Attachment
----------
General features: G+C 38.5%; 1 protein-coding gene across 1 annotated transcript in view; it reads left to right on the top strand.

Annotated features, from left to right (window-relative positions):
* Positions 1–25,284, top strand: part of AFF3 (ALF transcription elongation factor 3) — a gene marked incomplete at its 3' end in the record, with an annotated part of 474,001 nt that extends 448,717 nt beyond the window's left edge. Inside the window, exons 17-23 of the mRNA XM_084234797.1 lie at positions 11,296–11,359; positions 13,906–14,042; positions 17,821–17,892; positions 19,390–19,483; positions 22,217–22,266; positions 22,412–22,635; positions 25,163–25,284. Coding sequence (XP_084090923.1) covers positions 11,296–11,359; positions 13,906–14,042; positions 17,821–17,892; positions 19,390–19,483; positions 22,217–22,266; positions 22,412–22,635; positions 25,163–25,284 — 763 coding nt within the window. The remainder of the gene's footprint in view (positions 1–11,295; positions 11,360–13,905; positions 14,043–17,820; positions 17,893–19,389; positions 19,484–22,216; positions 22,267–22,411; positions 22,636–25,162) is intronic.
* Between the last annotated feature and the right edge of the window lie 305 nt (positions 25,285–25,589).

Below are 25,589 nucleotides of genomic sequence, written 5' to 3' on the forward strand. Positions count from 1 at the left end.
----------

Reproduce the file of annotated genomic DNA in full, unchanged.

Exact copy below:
General features: G+C 38.5%; 1 protein-coding gene across 1 annotated transcript in view; it reads left to right on the top strand.

Annotated features, from left to right (window-relative positions):
* Positions 1–25,284, top strand: part of AFF3 (ALF transcription elongation factor 3) — a gene marked incomplete at its 3' end in the record, with an annotated part of 474,001 nt that extends 448,717 nt beyond the window's left edge. Inside the window, exons 17-23 of the mRNA XM_084234797.1 lie at positions 11,296–11,359; positions 13,906–14,042; positions 17,821–17,892; positions 19,390–19,483; positions 22,217–22,266; positions 22,412–22,635; positions 25,163–25,284. Coding sequence (XP_084090923.1) covers positions 11,296–11,359; positions 13,906–14,042; positions 17,821–17,892; positions 19,390–19,483; positions 22,217–22,266; positions 22,412–22,635; positions 25,163–25,284 — 763 coding nt within the window. The remainder of the gene's footprint in view (positions 1–11,295; positions 11,360–13,905; positions 14,043–17,820; positions 17,893–19,389; positions 19,484–22,216; positions 22,267–22,411; positions 22,636–25,162) is intronic.
* Between the last annotated feature and the right edge of the window lie 305 nt (positions 25,285–25,589).

Below are 25,589 nucleotides of genomic sequence, written 5' to 3' on the forward strand. Positions count from 1 at the left end.